Jim Thomas dashed back home from Blues practice at Enterprise to take questions from fans who are feeling a sense of desperation as the season winds down. Here were some of the top questions.
Q: The results from the Blues this season are obviously disappointing. This is a very simplified explanation, but I think it hits the root of the problem: either they aren't good enough or they aren't working hard enough. Do you think that about sums it up, and if so, which option would you say is the case?
A: It's interesting that you brought this up, because on our NetFront Presence podcast taping this morning - which is now up and posted on stltoday.com and wherever else you get podcasts, I mentioned basically the exact same thing. At it's most basic element, this team is either not as talented as we all thought - myself included - or they're not working hard enough. And by not working hard enough, I don't mean they're dogging it. I mean not enough players are consistently putting out the level of work rate that makes this Berube system work. You know, where you're hounding pucks, checking like a fiend, etc.
Q: I expected the Blues to take a bit of a step back this year after losing Petro and Bouwmeester. That's a lot of minutes from two very good players. Plus, Parayko getting hurt didn't help and Steen was a good leader in the locker room. But to be fighting for a playoff berth in a division that is not terribly deep is terribly disappointing. Seems pretty simple to me -- The team's best players and the ones we count on the most, other than O'Reilly and maybe Perron, are playing terribly. Even Faulk has cooled off and Krug has to be better. That's what is so disappointing. Many of the guys that Armstrong wanted to keep and build around have gone in the tank. Any comments?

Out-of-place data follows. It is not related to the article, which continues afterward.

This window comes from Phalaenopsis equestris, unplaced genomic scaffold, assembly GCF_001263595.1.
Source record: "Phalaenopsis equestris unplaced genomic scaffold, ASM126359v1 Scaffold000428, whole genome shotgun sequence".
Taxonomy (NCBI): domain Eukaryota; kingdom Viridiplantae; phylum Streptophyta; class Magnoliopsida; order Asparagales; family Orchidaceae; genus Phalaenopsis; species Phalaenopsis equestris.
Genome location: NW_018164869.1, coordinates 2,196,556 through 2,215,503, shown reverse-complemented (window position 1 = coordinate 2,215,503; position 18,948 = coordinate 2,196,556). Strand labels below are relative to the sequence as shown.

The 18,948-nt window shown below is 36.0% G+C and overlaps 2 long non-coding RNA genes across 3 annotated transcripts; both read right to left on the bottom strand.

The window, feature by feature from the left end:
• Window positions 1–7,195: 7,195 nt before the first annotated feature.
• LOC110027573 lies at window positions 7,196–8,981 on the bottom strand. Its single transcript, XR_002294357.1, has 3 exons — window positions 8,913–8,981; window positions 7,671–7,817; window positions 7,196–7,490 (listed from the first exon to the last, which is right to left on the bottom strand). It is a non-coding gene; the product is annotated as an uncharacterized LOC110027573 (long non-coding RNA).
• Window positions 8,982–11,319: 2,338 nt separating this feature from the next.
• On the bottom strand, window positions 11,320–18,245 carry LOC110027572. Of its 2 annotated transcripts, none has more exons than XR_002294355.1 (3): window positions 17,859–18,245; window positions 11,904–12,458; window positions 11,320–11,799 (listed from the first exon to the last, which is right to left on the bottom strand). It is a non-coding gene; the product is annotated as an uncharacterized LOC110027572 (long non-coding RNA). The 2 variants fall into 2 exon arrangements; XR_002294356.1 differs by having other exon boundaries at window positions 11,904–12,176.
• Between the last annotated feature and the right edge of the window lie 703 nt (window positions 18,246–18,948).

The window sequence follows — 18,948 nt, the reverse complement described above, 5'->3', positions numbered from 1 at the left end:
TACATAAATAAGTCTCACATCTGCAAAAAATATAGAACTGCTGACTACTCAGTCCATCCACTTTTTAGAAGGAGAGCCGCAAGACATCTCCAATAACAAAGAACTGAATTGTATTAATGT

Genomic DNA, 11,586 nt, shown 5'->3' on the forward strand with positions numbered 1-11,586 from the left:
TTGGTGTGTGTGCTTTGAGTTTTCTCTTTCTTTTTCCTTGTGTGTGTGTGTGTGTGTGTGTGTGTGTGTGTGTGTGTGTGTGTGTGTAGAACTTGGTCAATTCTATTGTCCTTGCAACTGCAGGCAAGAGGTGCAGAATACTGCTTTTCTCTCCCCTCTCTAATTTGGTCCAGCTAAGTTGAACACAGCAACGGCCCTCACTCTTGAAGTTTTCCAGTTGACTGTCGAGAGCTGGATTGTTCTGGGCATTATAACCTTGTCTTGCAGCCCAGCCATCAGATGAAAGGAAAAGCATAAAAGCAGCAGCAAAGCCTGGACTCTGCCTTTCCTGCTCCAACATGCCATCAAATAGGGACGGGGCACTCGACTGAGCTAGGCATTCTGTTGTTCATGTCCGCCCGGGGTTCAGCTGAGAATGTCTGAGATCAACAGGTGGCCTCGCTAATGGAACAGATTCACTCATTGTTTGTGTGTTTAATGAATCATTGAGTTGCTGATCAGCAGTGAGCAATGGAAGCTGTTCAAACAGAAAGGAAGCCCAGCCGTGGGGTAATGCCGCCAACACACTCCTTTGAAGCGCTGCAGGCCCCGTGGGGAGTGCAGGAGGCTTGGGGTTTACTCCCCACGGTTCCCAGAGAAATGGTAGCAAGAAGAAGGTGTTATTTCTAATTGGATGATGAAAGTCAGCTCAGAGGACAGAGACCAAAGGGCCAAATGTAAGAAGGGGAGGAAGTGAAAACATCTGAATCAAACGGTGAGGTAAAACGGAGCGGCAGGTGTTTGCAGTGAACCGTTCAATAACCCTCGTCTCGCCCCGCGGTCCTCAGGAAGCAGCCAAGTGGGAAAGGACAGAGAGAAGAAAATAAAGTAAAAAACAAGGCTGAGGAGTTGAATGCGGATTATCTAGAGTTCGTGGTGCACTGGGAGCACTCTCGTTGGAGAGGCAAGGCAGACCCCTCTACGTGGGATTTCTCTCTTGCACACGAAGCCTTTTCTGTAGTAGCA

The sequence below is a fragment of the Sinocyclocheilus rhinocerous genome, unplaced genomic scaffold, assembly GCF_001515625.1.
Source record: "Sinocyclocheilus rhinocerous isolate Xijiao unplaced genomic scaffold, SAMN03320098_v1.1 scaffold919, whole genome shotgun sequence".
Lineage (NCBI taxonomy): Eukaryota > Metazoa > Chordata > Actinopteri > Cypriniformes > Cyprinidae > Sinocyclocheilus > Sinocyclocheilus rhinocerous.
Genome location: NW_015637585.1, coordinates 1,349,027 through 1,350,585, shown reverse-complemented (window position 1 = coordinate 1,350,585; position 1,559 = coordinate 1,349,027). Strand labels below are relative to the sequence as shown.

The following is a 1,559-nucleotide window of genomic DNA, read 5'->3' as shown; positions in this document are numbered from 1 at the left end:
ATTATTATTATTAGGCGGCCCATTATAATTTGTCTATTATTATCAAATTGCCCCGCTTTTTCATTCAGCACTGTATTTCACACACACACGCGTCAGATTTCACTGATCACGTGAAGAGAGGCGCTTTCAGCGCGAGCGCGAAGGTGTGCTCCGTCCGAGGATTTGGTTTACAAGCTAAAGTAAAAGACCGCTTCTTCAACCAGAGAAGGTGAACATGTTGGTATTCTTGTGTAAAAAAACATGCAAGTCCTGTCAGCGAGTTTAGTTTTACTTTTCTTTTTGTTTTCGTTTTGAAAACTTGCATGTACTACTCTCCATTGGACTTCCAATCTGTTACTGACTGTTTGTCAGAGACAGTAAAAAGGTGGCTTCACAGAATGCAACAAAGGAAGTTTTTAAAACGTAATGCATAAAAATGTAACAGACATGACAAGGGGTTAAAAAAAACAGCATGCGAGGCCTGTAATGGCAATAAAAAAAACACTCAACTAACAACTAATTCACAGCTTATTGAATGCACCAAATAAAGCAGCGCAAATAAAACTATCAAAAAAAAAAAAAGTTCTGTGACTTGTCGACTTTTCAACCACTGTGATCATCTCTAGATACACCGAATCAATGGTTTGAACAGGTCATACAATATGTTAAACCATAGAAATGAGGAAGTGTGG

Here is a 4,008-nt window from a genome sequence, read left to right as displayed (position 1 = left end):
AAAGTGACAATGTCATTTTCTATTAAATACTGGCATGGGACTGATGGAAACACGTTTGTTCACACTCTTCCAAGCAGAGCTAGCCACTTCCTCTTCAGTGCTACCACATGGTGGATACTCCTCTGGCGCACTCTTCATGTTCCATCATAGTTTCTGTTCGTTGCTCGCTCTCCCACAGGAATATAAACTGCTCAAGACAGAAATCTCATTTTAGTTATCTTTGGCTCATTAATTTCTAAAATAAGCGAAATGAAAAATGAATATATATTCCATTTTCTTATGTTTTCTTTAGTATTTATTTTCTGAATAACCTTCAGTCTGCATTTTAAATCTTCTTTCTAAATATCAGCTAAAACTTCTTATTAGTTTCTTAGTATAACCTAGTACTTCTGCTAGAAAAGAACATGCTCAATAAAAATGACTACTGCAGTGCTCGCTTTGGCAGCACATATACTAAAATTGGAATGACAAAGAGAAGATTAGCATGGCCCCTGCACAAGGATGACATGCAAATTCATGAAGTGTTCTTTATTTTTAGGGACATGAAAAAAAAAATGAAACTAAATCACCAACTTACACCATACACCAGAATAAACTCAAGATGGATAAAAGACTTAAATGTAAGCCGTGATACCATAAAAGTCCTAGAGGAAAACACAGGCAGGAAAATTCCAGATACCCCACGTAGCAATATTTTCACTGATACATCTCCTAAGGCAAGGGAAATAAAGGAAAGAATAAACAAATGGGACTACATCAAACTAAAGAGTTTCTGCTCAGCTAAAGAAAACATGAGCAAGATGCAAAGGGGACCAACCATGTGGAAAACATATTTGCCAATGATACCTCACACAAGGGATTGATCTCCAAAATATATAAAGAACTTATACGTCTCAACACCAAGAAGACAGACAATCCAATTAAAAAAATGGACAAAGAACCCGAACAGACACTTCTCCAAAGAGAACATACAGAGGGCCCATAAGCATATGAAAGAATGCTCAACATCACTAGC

A: Even without Pietrangelo and Bouwmeester, I thought the Blues could cruise-control it to third place in the division. I imagined no scenario where they'd be fighting for their lives just to finish fourth place. So yes, this definitely is an underachieving team. I don't think guys are tanking it. But for whatever reason, the chemistry and the results haven't been there since all the injured players (and more established players) started returning to the lineup.
Keep these numbers in mind:
Blues during all the injuries: 14-8-2
Blues after injured players started returning (starting with Tarasenko): 5-10-4.
Q: It's interesting to watch the playoffs odds jump day to day in the battle for the 4th spot. The Kings beat the lowly Ducks and jump way up in their chances. The Blues odds get better by then not playing and the Coyotes keep losing. Which team do you see of the three (discounting SJ but who knows?) getting it together and taking the spot? Or do all four muddle their way to the finish line and one gets in by default?
A: I find the playoff odds entertaining, but I don't take them very seriously. Obviously, if you start winning a game or two, that makes it more likely you're in the playoffs. (And vice versa.) But in a game where the puck can take such odd, unpredictable bounces, to put a precise percentage on playoff participation based on a win or loss is silly to me. OK, Hoffman shot bounces off Dumba's arm and in, Blues win. Let's make their playoff chances, uh, 48%. as a result. I don't get it.
As to who gets into that fourth and final playoff spot in the West, I'd say it's your last suggestion - who gets in by default. Like you, I'm pretty much discounting San Jose, but I'm still keeping an eye on LA because the Kings have 4 games left with Anaheim and have not played more games than the Blues (unlike Arizona), so they at least have more opportunities to rack up points.
Q: With the additions of Krug and Hoffman, along with the expanded roles of Thomas and Kyrou, it seems like the Blues have gotten away from a heavy style of game. Do you see this as a continuing trend and/or a type of team Berube is comfortable with.